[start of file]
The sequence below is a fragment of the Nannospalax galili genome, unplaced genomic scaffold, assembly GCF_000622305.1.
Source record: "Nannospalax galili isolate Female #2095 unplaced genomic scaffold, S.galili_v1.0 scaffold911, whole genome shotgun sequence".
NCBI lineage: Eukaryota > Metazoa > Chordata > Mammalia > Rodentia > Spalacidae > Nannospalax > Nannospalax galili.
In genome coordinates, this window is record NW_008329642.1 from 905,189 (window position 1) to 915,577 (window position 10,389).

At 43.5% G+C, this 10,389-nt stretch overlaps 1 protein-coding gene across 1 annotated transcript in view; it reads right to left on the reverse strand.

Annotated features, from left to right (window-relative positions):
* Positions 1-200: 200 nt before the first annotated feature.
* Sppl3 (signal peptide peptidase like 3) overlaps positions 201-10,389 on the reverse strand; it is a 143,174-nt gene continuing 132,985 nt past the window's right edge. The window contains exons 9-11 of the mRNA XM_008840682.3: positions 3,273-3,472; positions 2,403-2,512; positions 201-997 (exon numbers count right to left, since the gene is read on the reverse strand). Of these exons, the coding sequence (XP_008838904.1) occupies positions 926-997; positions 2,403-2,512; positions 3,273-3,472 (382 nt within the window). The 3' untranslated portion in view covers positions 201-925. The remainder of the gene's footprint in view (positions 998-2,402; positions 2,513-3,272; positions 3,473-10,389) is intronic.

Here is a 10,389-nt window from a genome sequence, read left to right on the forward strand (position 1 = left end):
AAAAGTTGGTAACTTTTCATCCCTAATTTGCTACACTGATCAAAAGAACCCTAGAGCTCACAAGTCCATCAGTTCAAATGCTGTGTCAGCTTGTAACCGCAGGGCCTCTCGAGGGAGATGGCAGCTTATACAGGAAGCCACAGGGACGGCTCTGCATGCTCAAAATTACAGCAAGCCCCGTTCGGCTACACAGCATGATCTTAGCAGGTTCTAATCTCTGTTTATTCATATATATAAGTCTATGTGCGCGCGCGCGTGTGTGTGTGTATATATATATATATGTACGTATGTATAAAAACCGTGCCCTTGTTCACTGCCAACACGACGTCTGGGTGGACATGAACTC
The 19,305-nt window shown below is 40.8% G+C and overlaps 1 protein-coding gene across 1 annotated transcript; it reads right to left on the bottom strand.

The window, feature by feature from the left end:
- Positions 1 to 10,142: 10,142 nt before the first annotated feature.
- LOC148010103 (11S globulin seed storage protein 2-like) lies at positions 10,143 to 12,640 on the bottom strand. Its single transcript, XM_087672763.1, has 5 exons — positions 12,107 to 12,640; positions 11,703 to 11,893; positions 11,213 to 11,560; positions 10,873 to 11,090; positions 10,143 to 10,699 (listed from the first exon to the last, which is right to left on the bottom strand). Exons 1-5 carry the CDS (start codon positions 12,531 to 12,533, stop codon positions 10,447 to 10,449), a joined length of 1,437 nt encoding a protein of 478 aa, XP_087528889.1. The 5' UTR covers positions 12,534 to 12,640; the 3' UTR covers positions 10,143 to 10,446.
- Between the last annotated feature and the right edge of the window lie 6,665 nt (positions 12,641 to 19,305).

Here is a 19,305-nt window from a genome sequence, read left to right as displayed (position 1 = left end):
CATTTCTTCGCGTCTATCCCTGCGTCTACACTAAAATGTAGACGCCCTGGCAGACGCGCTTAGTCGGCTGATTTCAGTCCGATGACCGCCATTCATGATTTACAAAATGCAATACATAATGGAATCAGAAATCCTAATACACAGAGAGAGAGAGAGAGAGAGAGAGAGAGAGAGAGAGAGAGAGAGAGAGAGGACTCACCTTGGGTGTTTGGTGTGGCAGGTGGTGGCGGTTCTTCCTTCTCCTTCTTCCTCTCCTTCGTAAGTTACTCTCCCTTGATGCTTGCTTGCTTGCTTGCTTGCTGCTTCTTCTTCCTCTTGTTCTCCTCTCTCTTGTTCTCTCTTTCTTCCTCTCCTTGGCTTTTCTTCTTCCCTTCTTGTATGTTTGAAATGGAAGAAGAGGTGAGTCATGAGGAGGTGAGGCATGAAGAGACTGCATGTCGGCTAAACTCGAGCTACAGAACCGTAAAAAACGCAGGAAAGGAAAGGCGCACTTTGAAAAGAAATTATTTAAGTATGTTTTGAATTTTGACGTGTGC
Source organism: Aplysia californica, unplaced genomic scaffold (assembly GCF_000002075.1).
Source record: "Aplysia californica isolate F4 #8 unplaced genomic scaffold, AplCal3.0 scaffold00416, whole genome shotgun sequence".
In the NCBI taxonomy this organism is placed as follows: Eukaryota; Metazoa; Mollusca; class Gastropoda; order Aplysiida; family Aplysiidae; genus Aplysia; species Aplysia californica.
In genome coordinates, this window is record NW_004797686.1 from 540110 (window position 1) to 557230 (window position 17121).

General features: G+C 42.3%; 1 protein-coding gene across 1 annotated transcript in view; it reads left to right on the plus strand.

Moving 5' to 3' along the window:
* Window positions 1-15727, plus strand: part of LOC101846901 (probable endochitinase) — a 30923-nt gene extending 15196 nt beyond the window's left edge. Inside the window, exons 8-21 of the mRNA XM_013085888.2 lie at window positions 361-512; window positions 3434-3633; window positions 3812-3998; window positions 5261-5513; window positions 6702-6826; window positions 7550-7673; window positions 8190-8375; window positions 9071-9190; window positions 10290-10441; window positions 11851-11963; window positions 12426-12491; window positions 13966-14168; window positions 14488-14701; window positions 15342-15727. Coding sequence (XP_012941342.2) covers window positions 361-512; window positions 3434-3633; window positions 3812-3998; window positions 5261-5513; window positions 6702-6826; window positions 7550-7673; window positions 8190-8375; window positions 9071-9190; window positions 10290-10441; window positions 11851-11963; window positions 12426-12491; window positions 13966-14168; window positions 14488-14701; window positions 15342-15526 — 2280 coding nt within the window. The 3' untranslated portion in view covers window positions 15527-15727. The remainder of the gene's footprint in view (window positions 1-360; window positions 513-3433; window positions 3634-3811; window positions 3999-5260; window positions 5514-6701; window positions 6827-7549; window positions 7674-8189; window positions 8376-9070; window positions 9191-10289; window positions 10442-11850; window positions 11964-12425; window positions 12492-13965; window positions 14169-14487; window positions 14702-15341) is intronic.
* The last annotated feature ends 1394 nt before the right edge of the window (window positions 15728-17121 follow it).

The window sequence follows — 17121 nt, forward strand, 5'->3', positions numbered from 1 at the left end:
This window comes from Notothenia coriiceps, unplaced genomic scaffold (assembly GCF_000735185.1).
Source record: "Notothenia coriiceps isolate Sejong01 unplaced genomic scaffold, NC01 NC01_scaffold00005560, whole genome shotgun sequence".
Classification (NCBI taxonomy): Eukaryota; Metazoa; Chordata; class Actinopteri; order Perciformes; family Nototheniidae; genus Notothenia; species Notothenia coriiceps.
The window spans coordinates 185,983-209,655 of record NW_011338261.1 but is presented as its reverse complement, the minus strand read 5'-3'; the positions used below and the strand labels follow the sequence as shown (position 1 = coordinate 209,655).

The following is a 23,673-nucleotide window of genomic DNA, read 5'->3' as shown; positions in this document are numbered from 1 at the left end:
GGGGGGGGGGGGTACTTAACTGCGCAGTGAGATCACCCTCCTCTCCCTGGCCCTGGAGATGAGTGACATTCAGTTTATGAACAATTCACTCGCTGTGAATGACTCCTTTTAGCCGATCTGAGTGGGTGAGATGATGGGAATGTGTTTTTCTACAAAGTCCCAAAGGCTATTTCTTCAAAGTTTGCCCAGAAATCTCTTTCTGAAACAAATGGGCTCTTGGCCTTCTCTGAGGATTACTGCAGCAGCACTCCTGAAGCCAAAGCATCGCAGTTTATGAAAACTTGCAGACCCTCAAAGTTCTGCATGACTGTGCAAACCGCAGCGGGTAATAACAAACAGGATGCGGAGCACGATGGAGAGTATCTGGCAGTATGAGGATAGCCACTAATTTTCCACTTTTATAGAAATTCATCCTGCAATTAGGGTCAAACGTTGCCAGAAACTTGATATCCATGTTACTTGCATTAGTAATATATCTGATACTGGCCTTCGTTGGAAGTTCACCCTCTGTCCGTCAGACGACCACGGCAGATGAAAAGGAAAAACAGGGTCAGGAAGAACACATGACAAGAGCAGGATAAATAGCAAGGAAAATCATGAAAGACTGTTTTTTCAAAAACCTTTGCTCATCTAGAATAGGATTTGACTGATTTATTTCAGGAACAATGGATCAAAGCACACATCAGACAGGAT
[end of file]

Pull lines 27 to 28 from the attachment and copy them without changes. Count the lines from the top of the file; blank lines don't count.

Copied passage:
This window comes from Notothenia coriiceps, unplaced genomic scaffold (assembly GCF_000735185.1).
Source record: "Notothenia coriiceps isolate Sejong01 unplaced genomic scaffold, NC01 NC01_scaffold00005560, whole genome shotgun sequence".